The nearest campground is the Crescent Creek Campground and it is a bare bones campground, located a mile or so west from the Odell Butte Road on the north side of the peak. Click here
for a topozone map. The small campground has ten sites with vault toilets and drinking water available. This campground gets light use most of the year except during hunting season when it is often full. It is possible to car camp in a couple spots near the junction of county road 61 and Odell Butte Road.
There are other campgrounds in the area, actually, quite a few within just a few miles of Odell Butte.
Just north a couple miles on highway 46 is East Davis Lake and Lava Flow Campgrounds. Near Crescent Lake and Odell Lake there are several more.
For more information:
Deschutes National Forest
1001 SW Emkay Drive
Bend, OR 97702
Weather and additional information
alt="Click for La Pine, Oregon Forecast" height=60 width=468>
Map of the Area.
Map of the area
Odell Butte is a shield volcano and some terrific information about the different types of volcanoes can be found HERE
. I originally thought Odell Butte was a cinder cone but in exploring this on google found sites, I was informed that Odell Butte is a shield volcano, not a cinder cone although there is a small cinder cone on Odell Butte called Little Odell Butte. Near the turn off to the Odell Butte Road on the north side is a large lava flow area. Unfortunately I failed to take any photos of this aspect of Odell Butte when I made my first trip but I'll be returning to the area again this summer and will take more photos. This area of Oregon is intriguing and one visit is not enough to take in all that you can see and learn.
From a forest service information page (no longer found on the net) I found this tidbit:
"The most recent episode of volcanism produced the High Cascades and the high volcanic peaks perched on the crest such as the Three Sisters, Broken Top, and Mt. Jefferson. The High Cascades consist mostly of large numbers of overlapping shield volcanoes. An excellent example of a shield volcano is Belknap Crater volcano along the McKenzie Pass Highway (State Highway 242). At McKenzie Pass, great fields of rough, black lava, 1500 years years old, form a flattened cone 4 miles in diameter with Belknap Crater at its center. Some lava has flowed many miles beyond the cone. Elsewhere in the Cascades the chemistry of the lavas and short length of lava flows created much steeper and taller cones such as Black Butte and Odell Butte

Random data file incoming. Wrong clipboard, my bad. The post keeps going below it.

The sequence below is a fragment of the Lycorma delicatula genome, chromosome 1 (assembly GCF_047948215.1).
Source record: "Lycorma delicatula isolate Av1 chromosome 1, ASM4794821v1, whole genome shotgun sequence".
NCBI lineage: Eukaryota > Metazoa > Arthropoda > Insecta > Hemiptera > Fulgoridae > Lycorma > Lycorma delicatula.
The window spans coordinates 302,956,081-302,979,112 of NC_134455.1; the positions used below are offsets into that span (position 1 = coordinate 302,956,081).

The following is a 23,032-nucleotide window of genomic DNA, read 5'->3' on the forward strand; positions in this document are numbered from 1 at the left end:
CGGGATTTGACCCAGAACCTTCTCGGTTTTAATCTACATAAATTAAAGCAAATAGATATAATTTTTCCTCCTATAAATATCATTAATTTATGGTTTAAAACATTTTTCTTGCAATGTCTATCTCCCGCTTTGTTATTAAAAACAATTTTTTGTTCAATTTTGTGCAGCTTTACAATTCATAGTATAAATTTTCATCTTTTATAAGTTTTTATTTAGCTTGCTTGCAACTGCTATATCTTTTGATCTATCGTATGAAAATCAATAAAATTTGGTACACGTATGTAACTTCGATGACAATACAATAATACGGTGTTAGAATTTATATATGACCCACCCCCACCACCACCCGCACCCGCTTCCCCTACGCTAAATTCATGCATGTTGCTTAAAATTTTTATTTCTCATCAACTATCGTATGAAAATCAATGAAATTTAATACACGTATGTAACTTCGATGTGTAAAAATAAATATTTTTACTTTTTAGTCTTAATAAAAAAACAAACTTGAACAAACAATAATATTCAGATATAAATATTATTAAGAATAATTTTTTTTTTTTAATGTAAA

. South Sister, Broken Top, Mt. Jefferson, and several other peaks have a more complex volcanic history."
One of the most OUTSTANDING sources I've seen on volcanic information in Oregon is THIS PAGE
A working lookout is atop this peak (or butte) and adds a bit of flavor to the mix and is of particular interest to those who love the lookouts of the northwest and try to visit them.
Brian McCamish's great lookout resource can be found HERE
Looking down to where the lookouts park
From inside of the Odell Butte lookout
Oregon has a lot of mountains called Buttes in the state and this is another that is named a "butte". I was curious about the origin and exact meaning of the word "Butte" so I went to google and googled it. Here's what Wikipedia had to say:
A butte (IPA: [bju:t]) is an isolated hill with steep sides and a small flat top, smaller than mesas and plateaus. Buttes are prevalent in the western United States and on the Hawaiian Islands, especially around Honolulu. The word "butte" comes from a French word meaning "small hill".
"Buttes are formed by erosion when a cap of hard rock, usually of volcanic origin, covers a layer of softer rock that is easily worn away. This hard rock avoids erosion while the rock around it wears down. One example of a noted butte is Chimney Rock."
The encyclopedia Brittanica had this similar explanation:
"(French: “hillock” or “rising ground”) Flat-topped hill surrounded by a steep cliff, from the bottom of which a slope descends to the plain. The term is sometimes used for an elevation higher than a hill but not high enough to be a mountain. Buttes topped by horizontal platforms of hard rock are characteristic of the arid plateau region of the western U.S. A butte is similar to a mesa but generally smaller; both are created by erosional processes."
End of definition (is everyone clear on the meaning of Butte now?)